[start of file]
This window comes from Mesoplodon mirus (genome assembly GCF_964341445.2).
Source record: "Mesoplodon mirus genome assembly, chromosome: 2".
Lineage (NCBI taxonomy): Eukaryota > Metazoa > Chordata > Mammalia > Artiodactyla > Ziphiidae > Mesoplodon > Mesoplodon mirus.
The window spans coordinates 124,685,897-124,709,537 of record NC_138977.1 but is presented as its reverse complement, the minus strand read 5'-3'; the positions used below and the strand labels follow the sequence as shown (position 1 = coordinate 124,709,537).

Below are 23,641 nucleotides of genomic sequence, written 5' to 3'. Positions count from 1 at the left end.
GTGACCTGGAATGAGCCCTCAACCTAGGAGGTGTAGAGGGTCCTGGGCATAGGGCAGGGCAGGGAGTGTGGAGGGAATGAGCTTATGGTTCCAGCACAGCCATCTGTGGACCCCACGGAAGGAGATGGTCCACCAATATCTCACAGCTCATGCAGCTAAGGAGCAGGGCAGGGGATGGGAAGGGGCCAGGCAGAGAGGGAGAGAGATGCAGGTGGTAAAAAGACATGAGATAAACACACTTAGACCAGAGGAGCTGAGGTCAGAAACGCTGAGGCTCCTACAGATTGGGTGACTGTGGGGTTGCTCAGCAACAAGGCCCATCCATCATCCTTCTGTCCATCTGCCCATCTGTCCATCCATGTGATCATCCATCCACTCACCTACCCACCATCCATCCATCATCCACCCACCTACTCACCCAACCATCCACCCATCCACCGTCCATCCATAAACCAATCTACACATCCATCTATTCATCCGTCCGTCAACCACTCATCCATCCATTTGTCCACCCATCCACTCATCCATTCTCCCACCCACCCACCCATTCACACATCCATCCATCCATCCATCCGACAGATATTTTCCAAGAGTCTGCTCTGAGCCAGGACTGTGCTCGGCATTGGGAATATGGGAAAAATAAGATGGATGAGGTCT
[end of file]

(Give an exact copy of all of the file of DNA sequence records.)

This window comes from Mesoplodon mirus (genome assembly GCF_964341445.2).
Source record: "Mesoplodon mirus genome assembly, chromosome: 2".
Lineage (NCBI taxonomy): Eukaryota > Metazoa > Chordata > Mammalia > Artiodactyla > Ziphiidae > Mesoplodon > Mesoplodon mirus.
The window spans coordinates 124,685,897-124,709,537 of record NC_138977.1 but is presented as its reverse complement, the minus strand read 5'-3'; the positions used below and the strand labels follow the sequence as shown (position 1 = coordinate 124,709,537).

Below are 23,641 nucleotides of genomic sequence, written 5' to 3'. Positions count from 1 at the left end.
GTGACCTGGAATGAGCCCTCAACCTAGGAGGTGTAGAGGGTCCTGGGCATAGGGCAGGGCAGGGAGTGTGGAGGGAATGAGCTTATGGTTCCAGCACAGCCATCTGTGGACCCCACGGAAGGAGATGGTCCACCAATATCTCACAGCTCATGCAGCTAAGGAGCAGGGCAGGGGATGGGAAGGGGCCAGGCAGAGAGGGAGAGAGATGCAGGTGGTAAAAAGACATGAGATAAACACACTTAGACCAGAGGAGCTGAGGTCAGAAACGCTGAGGCTCCTACAGATTGGGTGACTGTGGGGTTGCTCAGCAACAAGGCCCATCCATCATCCTTCTGTCCATCTGCCCATCTGTCCATCCATGTGATCATCCATCCACTCACCTACCCACCATCCATCCATCATCCACCCACCTACTCACCCAACCATCCACCCATCCACCGTCCATCCATAAACCAATCTACACATCCATCTATTCATCCGTCCGTCAACCACTCATCCATCCATTTGTCCACCCATCCACTCATCCATTCTCCCACCCACCCACCCATTCACACATCCATCCATCCATCCATCCGACAGATATTTTCCAAGAGTCTGCTCTGAGCCAGGACTGTGCTCGGCATTGGGAATATGGGAAAAATAAGATGGATGAGGTCT